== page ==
PAXOS FAQ’S

When is the best time to visit Paxos?

April: expect some rain but usually a month ahead of northern Europe so beautiful Spring days – perfect for walking & wild flowers.

May: warmer but could still rain. Perfect month to escape the crowds and meet locals when they are not so busy.

June: temperatures can be high but less humidity so good visibility/views to mainland mountains & other islands.

July & August: Hotter temperatures and warmer seas but more visitors to the island.

September: Sea at its warmest, kids back at school, locals not so stressed.

October: similar to May.

Olive Grove in May

Are beaches sand or pebble?

Most of the beaches on Paxos are pebble (beautiful clear water) but a 15-minute boat ride away are the sandy beaches of AntiPaxos.

Kloni Gouli Beach

What is there to do for teenagers?

Paxos will not appeal to those looking for all night music bars (Castello Night Club, just outside Gaios,  is the exception) – each of the 3 ports has a variety of waterfront café & cocktail bars for all ages. For activities there’s a watersports centre and 2 tennis courts. Families who enjoy boating can hire boats and ribs with 30HP to twin 350HP engines. There are two local companies who organise kayak excursions and walks to hidden island parts. A recently opened gym in Gaios can be used on a day to day basis. There are 2 scuba diving centres and in Gaios, a shop for fishing tackle.

Eating out costs?

In most Greek villages you will have a good choice of tavernas to suit all budgets and tastes. A simple, traditional meal with a half kilo of house wine should cost around 20-30 Euros per person. Select octopus carpaccio rather than stuffed peppers or a wild mushroom risotto rather than fresh sardines and you might spend more. There are now many excellent Greek wines but as most come from small wineries they can be expensive (10 – 20 Euros in the shop & perhaps double that in the taverna) but do try them if you can.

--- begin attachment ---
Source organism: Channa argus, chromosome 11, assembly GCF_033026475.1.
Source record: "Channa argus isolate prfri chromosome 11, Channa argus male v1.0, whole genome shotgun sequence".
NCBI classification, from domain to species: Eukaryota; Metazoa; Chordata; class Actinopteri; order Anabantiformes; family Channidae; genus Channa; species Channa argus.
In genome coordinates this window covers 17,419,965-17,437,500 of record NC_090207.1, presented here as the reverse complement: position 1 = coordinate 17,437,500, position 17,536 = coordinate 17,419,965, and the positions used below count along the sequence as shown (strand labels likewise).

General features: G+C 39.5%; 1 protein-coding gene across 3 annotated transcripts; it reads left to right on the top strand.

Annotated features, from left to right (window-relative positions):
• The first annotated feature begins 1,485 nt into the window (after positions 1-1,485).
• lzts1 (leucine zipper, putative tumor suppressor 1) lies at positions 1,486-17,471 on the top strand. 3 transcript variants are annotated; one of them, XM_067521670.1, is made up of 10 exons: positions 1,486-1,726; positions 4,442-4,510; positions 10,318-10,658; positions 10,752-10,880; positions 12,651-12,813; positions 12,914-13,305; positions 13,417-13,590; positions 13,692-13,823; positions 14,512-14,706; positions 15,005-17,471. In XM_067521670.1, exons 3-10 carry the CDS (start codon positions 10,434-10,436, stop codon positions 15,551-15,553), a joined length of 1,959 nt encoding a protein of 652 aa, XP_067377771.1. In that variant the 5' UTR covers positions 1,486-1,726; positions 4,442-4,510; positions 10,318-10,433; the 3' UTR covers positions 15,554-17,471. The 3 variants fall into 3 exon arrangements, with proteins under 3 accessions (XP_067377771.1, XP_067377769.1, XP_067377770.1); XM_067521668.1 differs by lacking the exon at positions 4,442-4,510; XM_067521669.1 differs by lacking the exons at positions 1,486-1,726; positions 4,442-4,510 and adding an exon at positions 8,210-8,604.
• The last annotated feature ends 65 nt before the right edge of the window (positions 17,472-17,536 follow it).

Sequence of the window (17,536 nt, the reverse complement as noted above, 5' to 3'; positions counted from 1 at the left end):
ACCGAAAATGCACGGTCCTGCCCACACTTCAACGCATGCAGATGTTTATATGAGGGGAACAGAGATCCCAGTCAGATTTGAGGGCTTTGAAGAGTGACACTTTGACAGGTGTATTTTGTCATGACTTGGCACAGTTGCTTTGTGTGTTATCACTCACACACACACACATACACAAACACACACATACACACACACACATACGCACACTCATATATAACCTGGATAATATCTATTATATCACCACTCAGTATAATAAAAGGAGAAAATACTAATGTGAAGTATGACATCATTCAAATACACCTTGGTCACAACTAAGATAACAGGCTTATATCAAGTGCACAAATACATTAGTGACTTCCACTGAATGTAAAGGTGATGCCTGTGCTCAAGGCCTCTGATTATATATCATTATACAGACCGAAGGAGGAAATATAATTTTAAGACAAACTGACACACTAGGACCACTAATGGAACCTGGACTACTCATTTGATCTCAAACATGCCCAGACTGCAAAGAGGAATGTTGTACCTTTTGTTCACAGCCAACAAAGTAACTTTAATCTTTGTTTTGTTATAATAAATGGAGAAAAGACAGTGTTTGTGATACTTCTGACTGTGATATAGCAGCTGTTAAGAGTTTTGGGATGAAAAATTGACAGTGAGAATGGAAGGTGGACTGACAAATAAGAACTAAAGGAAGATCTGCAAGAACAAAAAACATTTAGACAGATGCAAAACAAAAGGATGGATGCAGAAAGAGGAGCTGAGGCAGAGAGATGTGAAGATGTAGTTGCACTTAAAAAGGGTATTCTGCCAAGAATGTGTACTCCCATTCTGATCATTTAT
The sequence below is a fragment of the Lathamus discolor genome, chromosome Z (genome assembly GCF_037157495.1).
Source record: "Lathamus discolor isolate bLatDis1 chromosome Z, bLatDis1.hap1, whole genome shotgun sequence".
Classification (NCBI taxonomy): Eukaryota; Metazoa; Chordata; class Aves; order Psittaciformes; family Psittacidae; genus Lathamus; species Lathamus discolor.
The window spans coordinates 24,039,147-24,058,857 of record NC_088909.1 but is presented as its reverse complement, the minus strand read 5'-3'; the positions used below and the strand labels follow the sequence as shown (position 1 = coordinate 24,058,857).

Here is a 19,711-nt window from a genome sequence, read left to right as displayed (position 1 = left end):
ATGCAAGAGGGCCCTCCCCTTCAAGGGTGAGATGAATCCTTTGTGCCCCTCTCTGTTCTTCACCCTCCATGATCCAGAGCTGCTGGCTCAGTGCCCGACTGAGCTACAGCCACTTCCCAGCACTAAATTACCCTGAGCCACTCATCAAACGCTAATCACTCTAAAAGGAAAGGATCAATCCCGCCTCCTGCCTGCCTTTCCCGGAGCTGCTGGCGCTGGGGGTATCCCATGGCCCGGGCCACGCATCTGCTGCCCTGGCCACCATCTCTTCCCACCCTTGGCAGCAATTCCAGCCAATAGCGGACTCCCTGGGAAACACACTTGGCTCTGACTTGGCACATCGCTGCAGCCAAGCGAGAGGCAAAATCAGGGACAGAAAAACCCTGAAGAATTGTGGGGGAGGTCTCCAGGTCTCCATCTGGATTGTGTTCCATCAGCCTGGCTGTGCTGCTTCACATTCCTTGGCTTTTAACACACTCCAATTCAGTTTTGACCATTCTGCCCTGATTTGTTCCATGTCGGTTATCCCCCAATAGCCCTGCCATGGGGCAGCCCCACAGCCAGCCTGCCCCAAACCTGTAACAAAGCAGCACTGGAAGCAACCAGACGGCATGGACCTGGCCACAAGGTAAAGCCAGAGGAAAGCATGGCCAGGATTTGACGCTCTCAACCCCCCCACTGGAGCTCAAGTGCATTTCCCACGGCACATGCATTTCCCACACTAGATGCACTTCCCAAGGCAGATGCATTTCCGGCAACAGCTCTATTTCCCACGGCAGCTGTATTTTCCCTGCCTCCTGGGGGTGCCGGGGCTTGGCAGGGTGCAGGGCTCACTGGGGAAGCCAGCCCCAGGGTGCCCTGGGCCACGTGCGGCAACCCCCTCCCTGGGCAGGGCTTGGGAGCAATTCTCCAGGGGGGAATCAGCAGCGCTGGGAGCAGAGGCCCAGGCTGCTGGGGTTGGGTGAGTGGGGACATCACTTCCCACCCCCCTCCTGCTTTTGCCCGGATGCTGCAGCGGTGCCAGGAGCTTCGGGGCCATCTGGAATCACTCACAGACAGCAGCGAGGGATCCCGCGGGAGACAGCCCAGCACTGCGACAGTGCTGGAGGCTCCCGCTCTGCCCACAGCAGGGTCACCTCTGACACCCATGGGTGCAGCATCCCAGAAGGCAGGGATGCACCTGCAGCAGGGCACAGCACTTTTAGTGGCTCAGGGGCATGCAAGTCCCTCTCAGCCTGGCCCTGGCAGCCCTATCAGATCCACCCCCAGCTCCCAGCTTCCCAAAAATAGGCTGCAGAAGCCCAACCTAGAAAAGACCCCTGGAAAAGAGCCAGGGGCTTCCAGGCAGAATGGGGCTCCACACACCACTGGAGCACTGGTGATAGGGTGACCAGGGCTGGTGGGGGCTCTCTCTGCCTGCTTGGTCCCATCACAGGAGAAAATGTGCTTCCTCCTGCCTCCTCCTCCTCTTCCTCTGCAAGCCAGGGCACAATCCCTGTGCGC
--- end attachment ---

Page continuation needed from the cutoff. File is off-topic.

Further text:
Is it easy to buy fresh fish?

During the busier months of the season most of the locally caught fish is bought by the taverna owners (put on ice & on display in each taverna). You will find fishermen selling their fish from their boats on each village waterfront around 8 – 9am. Otherwise there are two fishmongers in Gaios

Gaios fishmonger with patient audience

Are supermarkets well stocked?

Yes! From Alpen or avocados to zucchini. Good deli counters, big variety of pasta, diverse fruit & veg, drinks galore and even marmite (shame on you). Each village will have a bakery with assorted breads & pastries.

Do supermarkets sell gluten free/dairy free products?

Some supermarkets, in particular the supermarket in Gaios High Street, stock a range of products for food intolerances such as dairy free milk, rye bread, rice cakes and other gluten free snacks and confectioneries.

Do supermarkets deliver?

Yes – most do but the busier the season the harder it is for them so check.